We’re in a four-week series, talking about our “one anothers.” For week three, we’re addressing forgiveness…of others and for ourselves.
We’ve all been hurt by others and we all have hurt others. That’s why we all need forgiveness. Paul wrote that we are to “…forgive whatever grievances you may have against one another. Forgive as the Lord forgave you.” (Colossians 3:13 NIV)
The local church is only as healthy as it’s “one anothers.”
Forgiveness means “let go, to release, to give up!” The opposite of forgiveness is to “hold an offense.” An offense is something we grab on to and are not willing to let go.
So how do we let got and forgive others? Here are three important steps towards forgiveness. Admit our own need for forgiveness.
We need forgiveness too! The Bible warns us that “If we claim to be without sin, we deceive ourselves and the truth is not in us…” (1 John 1:8).
When we pray in the Lord’s prayer, “Forgive us our debts…” we are admitting that we need God’s forgiveness just like everyone else (Matt 6:12).
It is interesting that the word “confess” in the Greek means to “agree with.” When we confess our sins we are saying to God, “You are right, I have done wrong and blown it.” So confess your sin. Admit them. By the way, you are not going to shock God – He already knows.
- Accept God’s forgiveness.
It is not enough to admit our sin, we also need to accept God’s forgiveness.
Remember, in the Parable of the Unmerciful Servant, when the servant’s master took pity on him, canceled his debt and he let him go. He was “let go” of around twelve million dollars of debt in today’s dollars. He never could have paid it back (Matthew 18:21-35). But that’s nothing compared to how much God has forgiven us. In fact, it cost Christ, his life in order for us to be forgiven.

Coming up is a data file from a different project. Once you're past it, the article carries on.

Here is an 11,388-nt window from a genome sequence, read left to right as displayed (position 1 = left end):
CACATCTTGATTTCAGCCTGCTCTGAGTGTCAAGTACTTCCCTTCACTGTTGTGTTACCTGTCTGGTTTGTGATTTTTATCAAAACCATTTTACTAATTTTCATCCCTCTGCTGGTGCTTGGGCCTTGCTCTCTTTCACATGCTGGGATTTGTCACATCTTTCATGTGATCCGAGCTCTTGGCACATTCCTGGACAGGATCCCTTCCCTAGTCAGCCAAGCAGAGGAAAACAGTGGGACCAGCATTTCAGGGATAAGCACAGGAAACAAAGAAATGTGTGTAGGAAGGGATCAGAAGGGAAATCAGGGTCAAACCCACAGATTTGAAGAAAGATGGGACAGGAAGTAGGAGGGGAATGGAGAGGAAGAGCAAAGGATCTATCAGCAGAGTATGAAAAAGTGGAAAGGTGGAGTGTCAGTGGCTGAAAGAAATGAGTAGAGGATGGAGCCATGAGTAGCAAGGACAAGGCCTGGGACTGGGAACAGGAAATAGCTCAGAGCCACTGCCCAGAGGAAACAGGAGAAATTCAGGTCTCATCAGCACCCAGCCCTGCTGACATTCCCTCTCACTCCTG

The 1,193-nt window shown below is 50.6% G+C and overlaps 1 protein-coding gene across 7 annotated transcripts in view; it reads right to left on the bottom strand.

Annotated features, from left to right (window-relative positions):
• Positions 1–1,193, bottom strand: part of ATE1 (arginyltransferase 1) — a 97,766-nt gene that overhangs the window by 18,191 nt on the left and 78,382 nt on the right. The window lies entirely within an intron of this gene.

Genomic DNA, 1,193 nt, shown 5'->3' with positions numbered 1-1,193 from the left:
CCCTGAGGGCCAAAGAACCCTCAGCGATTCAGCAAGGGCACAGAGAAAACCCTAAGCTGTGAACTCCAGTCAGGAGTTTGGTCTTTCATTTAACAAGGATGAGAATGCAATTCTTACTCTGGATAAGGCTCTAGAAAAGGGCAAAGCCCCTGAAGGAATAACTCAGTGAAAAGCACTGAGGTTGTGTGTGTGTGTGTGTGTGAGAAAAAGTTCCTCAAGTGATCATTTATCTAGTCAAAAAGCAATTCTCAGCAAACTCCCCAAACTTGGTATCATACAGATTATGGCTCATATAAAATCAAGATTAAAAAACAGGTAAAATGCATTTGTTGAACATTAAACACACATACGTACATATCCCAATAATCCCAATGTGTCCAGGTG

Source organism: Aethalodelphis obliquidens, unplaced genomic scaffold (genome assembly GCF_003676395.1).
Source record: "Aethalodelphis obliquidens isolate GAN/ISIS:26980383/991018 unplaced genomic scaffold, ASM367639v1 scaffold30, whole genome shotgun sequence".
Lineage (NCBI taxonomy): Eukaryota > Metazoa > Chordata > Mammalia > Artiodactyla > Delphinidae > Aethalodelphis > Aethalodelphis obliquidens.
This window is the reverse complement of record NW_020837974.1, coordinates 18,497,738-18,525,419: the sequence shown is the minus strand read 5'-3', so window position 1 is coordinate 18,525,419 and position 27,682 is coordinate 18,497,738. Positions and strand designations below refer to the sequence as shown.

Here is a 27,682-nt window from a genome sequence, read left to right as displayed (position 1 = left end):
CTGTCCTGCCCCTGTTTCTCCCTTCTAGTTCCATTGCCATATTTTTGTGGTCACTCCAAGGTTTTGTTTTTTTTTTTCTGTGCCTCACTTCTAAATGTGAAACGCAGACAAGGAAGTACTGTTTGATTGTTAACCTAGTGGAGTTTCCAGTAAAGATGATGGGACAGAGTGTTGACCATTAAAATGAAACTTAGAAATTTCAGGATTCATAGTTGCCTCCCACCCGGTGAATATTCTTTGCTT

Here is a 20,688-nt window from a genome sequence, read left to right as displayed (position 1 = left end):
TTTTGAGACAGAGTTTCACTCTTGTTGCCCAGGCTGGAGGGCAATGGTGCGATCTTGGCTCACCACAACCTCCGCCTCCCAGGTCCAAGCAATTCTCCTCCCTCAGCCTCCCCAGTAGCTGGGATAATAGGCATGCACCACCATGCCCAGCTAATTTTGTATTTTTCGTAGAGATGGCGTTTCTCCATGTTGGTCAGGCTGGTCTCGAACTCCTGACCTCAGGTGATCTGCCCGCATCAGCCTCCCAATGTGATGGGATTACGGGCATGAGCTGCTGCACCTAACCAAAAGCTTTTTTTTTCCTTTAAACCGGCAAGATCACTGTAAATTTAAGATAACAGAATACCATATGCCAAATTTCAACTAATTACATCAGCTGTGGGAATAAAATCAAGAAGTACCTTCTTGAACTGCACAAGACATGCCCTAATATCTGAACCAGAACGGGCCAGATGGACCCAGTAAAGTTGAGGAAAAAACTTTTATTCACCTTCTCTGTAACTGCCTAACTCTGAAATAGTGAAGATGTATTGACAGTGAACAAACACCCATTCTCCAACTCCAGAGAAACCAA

In Romans 8:1 it promises this: “…there is now no condemnation for those who are in Christ Jesus” (Romans 8:1) That word “no” is the strongest negative in the Greek language — it means “no, never, nada, not ever!”
Any time you find somebody really judgmental, critical, and unloving, they are almost always dealing with unresolved guilt. Count on it! Without God’s forgiveness, we take it out on everyone else! When we feel unforgiven we tend to be unforgiving. However, when we know and experience God’s forgiveness, we are in the place where we can begin to forgive others.
- Commit to forgiving others.
Plan on it! Every day we need to make a willful decision that we will forgive others. When you forgive, you release the problem into God’s hands. In forgiveness, you let God deal with the offense.
One day a guy came to John Wesley and said, “I can never forgive that man!” Wesley said, “Then I hope you never sin.” Why? Because forgiveness is a two-way street.
Remember the Lord’s prayer goes on to say, “Forgive us our debts as we forgive our debtors.” Do you realize what you’re praying when you pray that? “God, I want you to forgive me as much as I forgive everybody else.” We cannot receive what we’re unwilling to give. If we want forgiveness we have to give it. Every single day.
Before you go…
Forgiveness is the hallmark of Christianity. It should be our lifestyle. Jesus said, “Blessed are the merciful for they will be shown mercy” (Matthew 5:7) We receive it and we give it. We enjoy it and we employ it. We accept it and we offer it. It is what being a Christian is all about. So who do you need to forgive today?